I attended a computer history museum event earlier this week. Dixon Doll, a General Partner at DCM interviewed Sam Wyly — a pioneer in the computer industry – and then steakhouses, oil, crafts retailing and other investments. He is (or at least was until the market meltdown) a certified billionaire.
I just finished reading his book titled “1,000 Dollars & and Idea”, and a number of things interested me about his early days as an entrepreneur in Texas, especially the way he built his business by taking huge risks. Certainly, it was a different era when he launched his first start-up, and much has changed in the last 50 years, but there are also some universal themes that resonate, regardless of the intervening decades.
One particular section of his book caught my attention–his recollections about his early days as an IBM sales rep. In the 1950’s and early 1960’s, IBM sales reps had a strict dress and behavioral code. The excerpts below are paraphrased from the book:
• IBM salespeople were not allowed to drink alcohol, not even wine.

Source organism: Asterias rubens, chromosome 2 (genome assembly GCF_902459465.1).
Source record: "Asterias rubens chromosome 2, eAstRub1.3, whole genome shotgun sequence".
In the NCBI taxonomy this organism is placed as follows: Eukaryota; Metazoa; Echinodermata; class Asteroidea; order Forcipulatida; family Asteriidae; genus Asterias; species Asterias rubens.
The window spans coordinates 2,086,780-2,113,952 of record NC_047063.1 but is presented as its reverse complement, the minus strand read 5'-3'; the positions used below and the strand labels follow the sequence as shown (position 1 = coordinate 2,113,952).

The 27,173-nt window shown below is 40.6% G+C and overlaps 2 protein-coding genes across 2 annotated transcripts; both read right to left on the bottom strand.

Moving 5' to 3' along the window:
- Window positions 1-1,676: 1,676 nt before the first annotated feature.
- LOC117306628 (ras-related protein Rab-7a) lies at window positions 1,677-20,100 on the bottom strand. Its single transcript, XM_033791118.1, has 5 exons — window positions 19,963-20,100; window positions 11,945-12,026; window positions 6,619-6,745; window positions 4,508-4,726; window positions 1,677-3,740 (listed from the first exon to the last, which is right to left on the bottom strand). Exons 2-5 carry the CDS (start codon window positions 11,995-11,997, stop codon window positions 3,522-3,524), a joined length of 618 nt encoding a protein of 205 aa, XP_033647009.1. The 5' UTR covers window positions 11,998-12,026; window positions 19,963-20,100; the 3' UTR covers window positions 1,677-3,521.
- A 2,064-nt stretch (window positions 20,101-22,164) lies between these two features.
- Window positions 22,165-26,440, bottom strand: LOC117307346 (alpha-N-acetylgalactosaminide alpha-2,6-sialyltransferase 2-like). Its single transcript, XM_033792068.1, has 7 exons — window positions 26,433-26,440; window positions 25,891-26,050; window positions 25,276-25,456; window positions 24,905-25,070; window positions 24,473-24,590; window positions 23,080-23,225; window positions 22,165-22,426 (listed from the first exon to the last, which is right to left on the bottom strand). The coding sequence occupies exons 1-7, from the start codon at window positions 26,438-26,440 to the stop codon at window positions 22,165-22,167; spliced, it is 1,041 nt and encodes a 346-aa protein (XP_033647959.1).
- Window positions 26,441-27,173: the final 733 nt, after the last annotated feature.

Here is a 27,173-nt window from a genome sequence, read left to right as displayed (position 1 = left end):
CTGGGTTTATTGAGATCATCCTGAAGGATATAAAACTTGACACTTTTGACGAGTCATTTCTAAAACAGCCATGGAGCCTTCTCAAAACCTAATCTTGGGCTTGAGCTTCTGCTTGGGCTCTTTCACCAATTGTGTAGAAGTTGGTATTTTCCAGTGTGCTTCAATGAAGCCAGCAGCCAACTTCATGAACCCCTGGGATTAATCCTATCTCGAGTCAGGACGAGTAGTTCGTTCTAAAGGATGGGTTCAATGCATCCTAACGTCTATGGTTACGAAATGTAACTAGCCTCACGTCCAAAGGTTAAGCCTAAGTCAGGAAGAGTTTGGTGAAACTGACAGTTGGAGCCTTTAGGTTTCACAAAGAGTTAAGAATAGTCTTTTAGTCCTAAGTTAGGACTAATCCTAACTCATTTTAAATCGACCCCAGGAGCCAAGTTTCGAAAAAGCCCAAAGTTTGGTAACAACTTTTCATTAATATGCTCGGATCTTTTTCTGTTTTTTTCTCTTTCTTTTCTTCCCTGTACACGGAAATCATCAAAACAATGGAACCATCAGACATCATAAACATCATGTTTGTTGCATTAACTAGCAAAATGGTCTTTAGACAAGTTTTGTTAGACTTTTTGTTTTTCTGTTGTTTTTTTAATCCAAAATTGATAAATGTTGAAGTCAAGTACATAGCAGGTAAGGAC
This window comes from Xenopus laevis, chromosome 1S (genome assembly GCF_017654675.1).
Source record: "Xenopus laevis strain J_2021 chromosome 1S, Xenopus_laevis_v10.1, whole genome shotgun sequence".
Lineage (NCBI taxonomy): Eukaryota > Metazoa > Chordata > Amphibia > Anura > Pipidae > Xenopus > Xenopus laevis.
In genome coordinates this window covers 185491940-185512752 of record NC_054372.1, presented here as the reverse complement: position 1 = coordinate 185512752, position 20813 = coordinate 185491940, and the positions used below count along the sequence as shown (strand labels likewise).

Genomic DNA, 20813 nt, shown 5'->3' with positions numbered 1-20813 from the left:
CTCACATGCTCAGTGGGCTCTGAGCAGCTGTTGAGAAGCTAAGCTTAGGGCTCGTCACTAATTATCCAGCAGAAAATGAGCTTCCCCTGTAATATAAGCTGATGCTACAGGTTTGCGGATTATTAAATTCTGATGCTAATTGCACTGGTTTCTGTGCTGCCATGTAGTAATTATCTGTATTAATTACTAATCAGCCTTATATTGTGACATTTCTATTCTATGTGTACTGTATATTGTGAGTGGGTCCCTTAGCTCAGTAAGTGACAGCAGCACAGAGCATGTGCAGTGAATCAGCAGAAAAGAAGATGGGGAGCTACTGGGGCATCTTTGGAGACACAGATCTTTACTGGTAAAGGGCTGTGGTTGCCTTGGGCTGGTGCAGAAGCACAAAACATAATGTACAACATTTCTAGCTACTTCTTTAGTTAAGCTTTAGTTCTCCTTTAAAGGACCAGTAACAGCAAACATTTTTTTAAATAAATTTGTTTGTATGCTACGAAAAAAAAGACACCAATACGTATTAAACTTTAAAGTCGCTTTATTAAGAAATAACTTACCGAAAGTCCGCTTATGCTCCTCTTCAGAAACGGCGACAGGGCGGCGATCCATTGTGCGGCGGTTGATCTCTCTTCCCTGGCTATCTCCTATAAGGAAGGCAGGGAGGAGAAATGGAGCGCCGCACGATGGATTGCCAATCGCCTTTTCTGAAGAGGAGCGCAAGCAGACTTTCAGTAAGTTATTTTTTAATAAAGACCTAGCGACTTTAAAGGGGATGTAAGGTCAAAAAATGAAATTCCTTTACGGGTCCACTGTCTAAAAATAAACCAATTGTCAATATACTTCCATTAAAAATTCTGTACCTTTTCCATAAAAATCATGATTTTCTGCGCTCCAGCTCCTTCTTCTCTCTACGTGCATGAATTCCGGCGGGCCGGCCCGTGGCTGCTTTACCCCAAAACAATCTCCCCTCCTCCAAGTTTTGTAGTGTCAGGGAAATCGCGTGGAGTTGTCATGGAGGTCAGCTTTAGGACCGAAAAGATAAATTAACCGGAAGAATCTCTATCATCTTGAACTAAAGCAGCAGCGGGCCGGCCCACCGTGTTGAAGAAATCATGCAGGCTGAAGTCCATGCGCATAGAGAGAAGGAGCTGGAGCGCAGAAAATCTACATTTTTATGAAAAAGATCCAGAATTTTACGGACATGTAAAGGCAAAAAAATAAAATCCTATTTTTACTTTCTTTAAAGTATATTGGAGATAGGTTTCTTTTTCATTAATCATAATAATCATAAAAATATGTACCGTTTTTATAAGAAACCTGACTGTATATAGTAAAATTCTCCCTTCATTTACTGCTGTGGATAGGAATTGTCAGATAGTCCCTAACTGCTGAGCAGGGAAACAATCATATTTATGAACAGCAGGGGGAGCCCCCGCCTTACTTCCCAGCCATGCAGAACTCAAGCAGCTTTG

• The company dress code was a dark suit, white shirt, tie—always a tie—and a HAT.
• You were fired if you lost an account to a competitor, no matter how hard you’d worked or how good your effort had been.
Aside from these restrictions, IBM sales reps were treated like royalty. Tom Watson, Sr. invented the 100% Club, and he paid the successful salesmen (and they were all men) huge sales commissions.
IBM even had a song that reps sang at their sales meetings. You can see the words – http://www-03.ibm.com/ibm/history/multimedia/everonward_trans.html
So what’s changed from a sales management standpoint since then, and what’s stayed relatively constant?
• Many tools have evolved to increase sales productivity, most significantly – sales force automation applications like Salesforce.com.
• Techniques have also moved toward finer-grained specialization, with inside teams focused on lead gen that maximizes the effectiveness of the most senior sales-generating professionals.
• The Internet has reduced (but not eliminated) the need for travel to prospects with web and video conferencing, etc..
• Can you guess the one constant? The folks who reliably beat their quotas—the top performers—are still treated like royalty, and when they’re not, they quickly move to someplace where they will be!